1. Data & Evidence

Improving data and evidence to unlock investment into AT.

Improving data and evidence to unlock investment into AT. 

Active Projects 

  • What Works – This project pulls together learning from across AT2030 to address the question ‘What Works to improve access to AT’.  
  • Impact stories and community collaboration – This project takes a multifaceted approach to understanding the impact of AT — (1) The impact of AT on disabled people’s lives, (2) The impact disabled people can create when they have access to AT. We will do this by critically analysing the existing tools and literature and develop tools to measure the impact of AT on the overall quality of life and self-advocacy skills of disabled people in LMIC.  
  • Mobile screening tool – We are developing a mobile app that can be used in population based surveys, particularly in Low and Middle Income Settings, to estimate the prevalence of functional impairments. It will provide data on people’s vision, hearing, mobility, communication, cognition, self-care, mental health, and the need for related services and assistive products (AP). This will make it easier to screen for AP needs and connect people to provision where needed. 
  • AT2030 insights portal – Our portal is primarily for policymakers, regulators and funders. It combines population health data sets with intuitive information retrieval processes that make the data more accessible and meaningful, to enable policy makers and funders to identify trends and gaps. Our approach involves developing an interactive story telling agent that takes large datasets from the AT (assistive technology) field and turns them into easily digestible responses to natural language queries e.g. how much a particular government spent on hearing aids last year. This will support direction setting and future investment by policy makers and funders, to help scale AT provision and fill gaps in provision. 
  • Improving sparse data Population level data concerning people with disabilities is sparse and disparate, but there is more that can be done to make it more useful. This project will use advanced data modelling techniques to create more comprehensive and relevant national data about disabled people and their needs, without the need for individual tracking. It will create tools which can predict the needs of disabled people across different settings, help policy makers plan for expected demand as populations age, and make practitioner interventions more informed and evidence-based. 
  • Systematic reviews and influencing papers – Systematic reviews of existing literature alongside short papers to help inform investment into assistive technology. 

Completed Projects 

  • Leading the research on reimagining value, impact, and return on investment 
  • Gathering evidence to measure progress 
  • Developing an Economics of AT framework methodology 
  • Understand the factors driving discrimination and stigma 
  • Support the World Health Organization’s first Global Report on Assistive Technology 
  • Develop a scoping study on Assistive Technology in Humanitarian Contexts (Jordan and Bangladesh) 
  • Document lessons learnt from the multi-country rapid Assistive Technology (rATA) survey 
  • Complete a rapid Scoping Review of AT provision and Guidelines led by GAATO 



  • SP 1: Research, Evidence and Impact: Led by GDI Hub at UCL. Framing the economics of AT around a mission-led approach; developing a return on investment framework and researching what works to overcome stigma as well as focusing on the support to the development of the Global Report on Assistive Technology, evidence of local production systems for AT in LMICs, the exploration of early child mobility in LMIC and the development of a series of virtual live labs. Partners include: IIPP, All Institute, Leonard Cheshire Disability, WHO, ISPO, LSHTM, CBM International, GAATO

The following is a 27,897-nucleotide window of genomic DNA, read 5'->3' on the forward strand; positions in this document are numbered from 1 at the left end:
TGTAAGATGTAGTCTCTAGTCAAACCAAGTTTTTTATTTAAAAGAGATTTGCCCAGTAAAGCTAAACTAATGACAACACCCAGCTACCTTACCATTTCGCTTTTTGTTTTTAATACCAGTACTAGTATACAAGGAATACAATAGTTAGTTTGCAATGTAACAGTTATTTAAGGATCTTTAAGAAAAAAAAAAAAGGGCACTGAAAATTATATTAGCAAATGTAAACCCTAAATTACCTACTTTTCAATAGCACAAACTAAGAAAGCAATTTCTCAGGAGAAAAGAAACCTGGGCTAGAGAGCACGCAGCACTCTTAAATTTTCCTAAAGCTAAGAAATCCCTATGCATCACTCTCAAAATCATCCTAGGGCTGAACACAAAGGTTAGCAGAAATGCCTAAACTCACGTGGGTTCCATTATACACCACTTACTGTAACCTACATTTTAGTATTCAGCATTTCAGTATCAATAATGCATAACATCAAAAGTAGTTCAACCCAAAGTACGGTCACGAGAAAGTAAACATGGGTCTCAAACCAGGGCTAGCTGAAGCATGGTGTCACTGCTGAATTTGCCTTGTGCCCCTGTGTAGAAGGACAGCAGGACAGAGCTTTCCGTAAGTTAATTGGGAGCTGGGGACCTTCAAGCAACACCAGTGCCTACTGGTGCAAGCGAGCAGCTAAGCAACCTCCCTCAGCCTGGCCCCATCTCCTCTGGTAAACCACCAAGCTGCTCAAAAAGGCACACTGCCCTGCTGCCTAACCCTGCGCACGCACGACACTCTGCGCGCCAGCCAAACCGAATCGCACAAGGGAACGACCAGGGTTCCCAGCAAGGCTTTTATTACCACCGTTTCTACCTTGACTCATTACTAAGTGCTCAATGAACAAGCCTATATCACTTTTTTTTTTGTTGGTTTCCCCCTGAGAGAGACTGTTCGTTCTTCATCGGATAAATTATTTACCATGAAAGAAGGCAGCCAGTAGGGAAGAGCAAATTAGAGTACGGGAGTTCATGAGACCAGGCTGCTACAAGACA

• SP2: Research, Evidence and Promotion: Led by GDI Hub at UCL focusing on pulling together learning from across AT2030 to address the question ‘What Works to improve access to AT’.


  • Research summary Cover Image

    Assistive Technology in Two Humanitarian Contexts: Bangladesh and Jordan

    Global Disability Innovation Hub
    July 26, 2023
    Bangladesh, Jordan
    Research Summaries

    Despite increased focus on the need for assistive technology (AT), very little is actually known about how people who need AT are managing in humanitarian contexts. This research found that the provision of AT (in this case mainly assistive devices) is ad hoc, and largely related to the access, availability and focus of NGO-funded projects in camps or communities.

  • Photograph of a rural area in a low resource setting Cover Image

    Global Disability Innovation Hub becomes the worlds first WHO Collaborating Centre on Assistive Technology

    Global Disability Innovation Hub, Global Cooperation on Assistive Technology
    March 15, 2021

    The Global Disability Innovation Hub (GDI Hub), based at UCL, is the first organisation to be awarded the status of World Health Organisation (WHO) Official Collaborating Centre on Assistive Technology (AT). Led by GDI Hub’s Academic Director, Professor Cathy Holloway, the WHO Collaborating Centre will focus on driving global disability innovation to work towards a fairer world through access to assistive and accessible technology.


Catherine Holloway

Catherine Holloway

Co-founder, Academic Director of GDI Hub and Associate Professor at UCL’s Interaction Centre.
Maria Kett smiling

Dr Maria Kett

Co-Founder of GDI Hub, Associate Director and Head of Humanitarian and Associate Professor at UCL
Headshot of Giulia smiling

Dr Giulia Barbareschi

Researcher in assistive technology